Walk Doesn't Match Talk on Digital Banking

Feature Cornerstone Kilmer-

SCOTTSDALE, Ariz.—Are credit unions ready for the future of digital banking?

While most credit unions will respond that they are, close analysis of a new study from Cornerstone Advisors—combined with the firm’s own dealings with credit unions—indicates many CUs are not prepared.

Sam Kilmer, senior director with Cornerstone, believes that overconfidence is not going to help credit unions.

“Unlike many of the executives surveyed, Cornerstone believes digital banking is nowhere close to being future ready in credit unions,” said Kilmer.

In the report, “What’s Going On in Banking 2017,” and in a section examining executives’ perspectives on how “future-ready” their institutions are, Cornerstone asked leaders of community banks and credit unions to rate the future readiness of various functions on a five-point scale: 1) Not at all future ready; 2) Not future ready, and falling behind; 3) Not future ready, but making progress; 4) Somewhat future ready; and 5) Very future ready.

Scores Vary

“Among credit union executives, the scores vary but the overall order of the functions is in line with the bank executives’ ratings,” explained Director of Research Ron Shevlin, the study’s author. “Compared to their bank counterparts, credit union execs are even more complimentary of their digital banking future readiness, with 48% rating them as somewhat future ready, and 13% saying that they’re very future ready. So six of 10 respondents say at least somewhat future ready in digital banking.”

Shevlin said one major reason Cornerstone disagrees with the executives’ ratings is that from the company’s interactions with credit unions it has learned that many CUs need to work on their digital banking capabilities.


Sam Kilmer

“In many institutions, mobile banking has barely covered the transactional bases, and is nowhere on providing service support, personal financial management advice and guidance,” said Shevlin “And 42% of credit unions think that they’re at least somewhat future ready regarding payments? With mobile payments still in its infancy, and no one knowing what is really coming down the road in digital banking, how could they possibly know that they’re future ready?”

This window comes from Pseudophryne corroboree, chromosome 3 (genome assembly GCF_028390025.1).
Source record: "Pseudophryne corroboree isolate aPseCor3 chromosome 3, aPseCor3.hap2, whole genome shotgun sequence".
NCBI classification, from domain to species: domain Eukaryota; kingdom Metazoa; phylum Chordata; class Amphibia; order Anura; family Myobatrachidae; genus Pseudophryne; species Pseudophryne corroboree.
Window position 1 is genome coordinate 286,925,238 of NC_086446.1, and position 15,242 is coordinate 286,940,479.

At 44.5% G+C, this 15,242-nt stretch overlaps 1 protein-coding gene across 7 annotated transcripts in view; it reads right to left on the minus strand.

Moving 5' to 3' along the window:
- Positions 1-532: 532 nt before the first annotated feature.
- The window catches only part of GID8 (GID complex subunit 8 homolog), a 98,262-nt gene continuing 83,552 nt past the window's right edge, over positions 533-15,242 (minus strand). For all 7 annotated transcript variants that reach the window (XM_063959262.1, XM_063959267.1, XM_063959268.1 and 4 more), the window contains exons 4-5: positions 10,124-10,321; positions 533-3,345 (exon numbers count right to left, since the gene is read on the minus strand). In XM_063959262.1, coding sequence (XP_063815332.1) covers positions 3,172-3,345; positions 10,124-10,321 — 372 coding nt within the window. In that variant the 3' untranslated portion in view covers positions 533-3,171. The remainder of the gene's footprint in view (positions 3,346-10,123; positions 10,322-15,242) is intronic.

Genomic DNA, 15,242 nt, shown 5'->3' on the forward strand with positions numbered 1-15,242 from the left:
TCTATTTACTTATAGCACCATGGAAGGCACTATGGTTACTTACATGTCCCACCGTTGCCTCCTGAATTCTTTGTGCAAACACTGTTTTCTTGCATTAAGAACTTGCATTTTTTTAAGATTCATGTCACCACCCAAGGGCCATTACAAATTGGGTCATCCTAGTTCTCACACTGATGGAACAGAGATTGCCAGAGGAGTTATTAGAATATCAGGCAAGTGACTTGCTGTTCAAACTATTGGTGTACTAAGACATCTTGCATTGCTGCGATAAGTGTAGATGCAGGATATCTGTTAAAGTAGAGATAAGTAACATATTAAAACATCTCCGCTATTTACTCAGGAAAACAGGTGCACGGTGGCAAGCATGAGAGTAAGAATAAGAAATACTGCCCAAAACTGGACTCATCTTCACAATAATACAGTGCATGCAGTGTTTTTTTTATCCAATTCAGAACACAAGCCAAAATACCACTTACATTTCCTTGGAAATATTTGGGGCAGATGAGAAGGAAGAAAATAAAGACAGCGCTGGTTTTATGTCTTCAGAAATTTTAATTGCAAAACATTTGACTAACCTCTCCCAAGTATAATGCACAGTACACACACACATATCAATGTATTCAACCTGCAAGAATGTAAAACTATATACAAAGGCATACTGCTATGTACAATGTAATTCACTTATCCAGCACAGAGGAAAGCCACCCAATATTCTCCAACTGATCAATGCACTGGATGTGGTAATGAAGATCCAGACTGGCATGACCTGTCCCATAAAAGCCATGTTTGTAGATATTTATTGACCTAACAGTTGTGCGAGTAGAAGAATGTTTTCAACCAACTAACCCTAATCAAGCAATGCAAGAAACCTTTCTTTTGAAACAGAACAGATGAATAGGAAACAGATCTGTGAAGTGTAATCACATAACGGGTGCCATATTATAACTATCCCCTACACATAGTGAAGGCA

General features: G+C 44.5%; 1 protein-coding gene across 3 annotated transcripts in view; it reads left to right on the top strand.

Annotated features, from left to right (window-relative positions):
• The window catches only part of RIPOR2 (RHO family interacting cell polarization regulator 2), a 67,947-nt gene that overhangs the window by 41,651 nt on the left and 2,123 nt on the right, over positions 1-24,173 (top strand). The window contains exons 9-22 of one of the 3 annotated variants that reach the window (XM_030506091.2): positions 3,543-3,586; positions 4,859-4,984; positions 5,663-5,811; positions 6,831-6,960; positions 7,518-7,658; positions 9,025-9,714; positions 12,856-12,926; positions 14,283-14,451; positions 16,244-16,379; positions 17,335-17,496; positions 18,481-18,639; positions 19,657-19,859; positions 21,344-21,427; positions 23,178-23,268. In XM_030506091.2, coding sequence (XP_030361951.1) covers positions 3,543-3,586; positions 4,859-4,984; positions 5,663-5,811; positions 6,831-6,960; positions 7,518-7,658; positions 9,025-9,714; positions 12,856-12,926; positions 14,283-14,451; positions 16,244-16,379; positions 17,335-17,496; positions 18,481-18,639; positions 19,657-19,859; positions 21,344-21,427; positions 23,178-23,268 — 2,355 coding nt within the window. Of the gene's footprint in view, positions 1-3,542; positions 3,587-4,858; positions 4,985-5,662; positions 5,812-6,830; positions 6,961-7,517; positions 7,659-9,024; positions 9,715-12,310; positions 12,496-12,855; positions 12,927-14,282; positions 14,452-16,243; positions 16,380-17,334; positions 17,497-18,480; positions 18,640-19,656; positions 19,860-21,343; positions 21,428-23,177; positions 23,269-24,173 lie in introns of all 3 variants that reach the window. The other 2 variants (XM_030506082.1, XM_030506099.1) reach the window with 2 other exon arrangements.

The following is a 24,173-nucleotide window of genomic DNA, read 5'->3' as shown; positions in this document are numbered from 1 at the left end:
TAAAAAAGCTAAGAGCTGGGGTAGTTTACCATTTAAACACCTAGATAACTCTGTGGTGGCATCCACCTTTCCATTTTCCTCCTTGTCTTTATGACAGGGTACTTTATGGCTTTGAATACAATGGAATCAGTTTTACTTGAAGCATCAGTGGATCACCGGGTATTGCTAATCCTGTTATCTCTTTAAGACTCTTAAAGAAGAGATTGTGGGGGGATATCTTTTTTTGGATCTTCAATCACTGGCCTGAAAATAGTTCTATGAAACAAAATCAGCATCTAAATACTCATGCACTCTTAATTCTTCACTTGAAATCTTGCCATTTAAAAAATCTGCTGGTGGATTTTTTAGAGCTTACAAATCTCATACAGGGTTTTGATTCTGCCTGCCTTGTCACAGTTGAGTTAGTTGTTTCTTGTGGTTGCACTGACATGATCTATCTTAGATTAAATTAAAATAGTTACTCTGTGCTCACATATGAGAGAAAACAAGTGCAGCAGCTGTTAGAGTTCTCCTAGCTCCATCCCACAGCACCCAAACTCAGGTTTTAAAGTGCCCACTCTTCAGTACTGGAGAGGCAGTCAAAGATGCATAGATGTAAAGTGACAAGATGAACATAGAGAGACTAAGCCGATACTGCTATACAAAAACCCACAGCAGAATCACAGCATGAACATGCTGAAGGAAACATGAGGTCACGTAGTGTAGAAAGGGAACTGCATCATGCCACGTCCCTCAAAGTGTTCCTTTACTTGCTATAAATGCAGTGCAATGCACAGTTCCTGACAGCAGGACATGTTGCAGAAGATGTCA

Another disconnect, according to Cornerstone, is credit unions’ perception of future readiness around marketing, including not being future ready in the contact center and analytics verticals, the study shows.

Shevlin pointed out that marketing is increasingly becoming a data-driven function.

“If you are not future ready from an analytics perspective, then it seems to me you could not be future ready from a marketing perspective,” said Shevlin. “Forty-two percent of respondents said they were somewhat future ready from a marketing perspective, and 13% said they were very future ready. That’s 55%—whereas just 25% said they were future ready from an analytics perspective. So, again, how can you be ready for the future of marketing, which is now data driven, if you are not ready for the future from an analytics perspective? The answer is you can’t.”

Data Analytics

Kilmer said he is not surprised that credit unions rated their data analytics capabilities low.

“Data analytics has been an ongoing struggle for credit unions,” said Kilmer.

A key word CUs should focus on from the report is “perception,” said Shevlin.


Ron Shevlin

“We did not in this report evaluate how future ready any credit union is or is not,” noted Shevlin. “We never defined what future ready meant. We just asked them how future ready are you. This is all about perception.”

Shevlin acknowledged that when he began the study he thought credit union executive answers around future readiness would be conservative.

“I expected the numbers to be far lower, because we felt we were dealing with a pretty conservative group,” said Shevlin. “We thought there would be enough fear and loathing of the big banks and the billions they spend on marketing and digital banking, and enough fear and loathing around the fintechs, to drive more conservative responses. We expected CUs to grade themselves more harshly, with concerns about falling behind. But what we got back is credit unions think they are in pretty good shape in digital banking.”


Section: Standard
Word Count: 905
Copyright Holder: CUToday.info
Copyright Year: 2019
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